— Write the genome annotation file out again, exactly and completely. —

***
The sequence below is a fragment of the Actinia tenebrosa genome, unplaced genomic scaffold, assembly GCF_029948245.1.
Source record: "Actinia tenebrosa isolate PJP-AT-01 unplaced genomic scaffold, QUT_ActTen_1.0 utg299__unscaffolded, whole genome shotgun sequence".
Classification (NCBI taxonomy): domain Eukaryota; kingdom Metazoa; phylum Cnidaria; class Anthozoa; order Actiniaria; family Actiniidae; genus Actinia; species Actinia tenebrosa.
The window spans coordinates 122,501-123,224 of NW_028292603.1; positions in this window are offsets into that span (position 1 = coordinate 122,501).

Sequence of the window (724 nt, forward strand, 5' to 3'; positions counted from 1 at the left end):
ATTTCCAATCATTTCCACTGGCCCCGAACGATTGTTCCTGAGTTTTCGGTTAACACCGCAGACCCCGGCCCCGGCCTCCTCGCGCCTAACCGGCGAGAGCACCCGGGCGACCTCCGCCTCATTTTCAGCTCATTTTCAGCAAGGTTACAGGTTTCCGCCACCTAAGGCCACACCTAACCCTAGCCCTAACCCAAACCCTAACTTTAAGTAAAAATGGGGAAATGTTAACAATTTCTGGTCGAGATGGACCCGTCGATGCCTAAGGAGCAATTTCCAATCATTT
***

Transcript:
The sequence below is a fragment of the Actinia tenebrosa genome, unplaced genomic scaffold, assembly GCF_029948245.1.
Source record: "Actinia tenebrosa isolate PJP-AT-01 unplaced genomic scaffold, QUT_ActTen_1.0 utg299__unscaffolded, whole genome shotgun sequence".
Classification (NCBI taxonomy): domain Eukaryota; kingdom Metazoa; phylum Cnidaria; class Anthozoa; order Actiniaria; family Actiniidae; genus Actinia; species Actinia tenebrosa.
The window spans coordinates 122,501-123,224 of NW_028292603.1; positions in this window are offsets into that span (position 1 = coordinate 122,501).

Sequence of the window (724 nt, forward strand, 5' to 3'; positions counted from 1 at the left end):
ATTTCCAATCATTTCCACTGGCCCCGAACGATTGTTCCTGAGTTTTCGGTTAACACCGCAGACCCCGGCCCCGGCCTCCTCGCGCCTAACCGGCGAGAGCACCCGGGCGACCTCCGCCTCATTTTCAGCTCATTTTCAGCAAGGTTACAGGTTTCCGCCACCTAAGGCCACACCTAACCCTAGCCCTAACCCAAACCCTAACTTTAAGTAAAAATGGGGAAATGTTAACAATTTCTGGTCGAGATGGACCCGTCGATGCCTAAGGAGCAATTTCCAATCATTT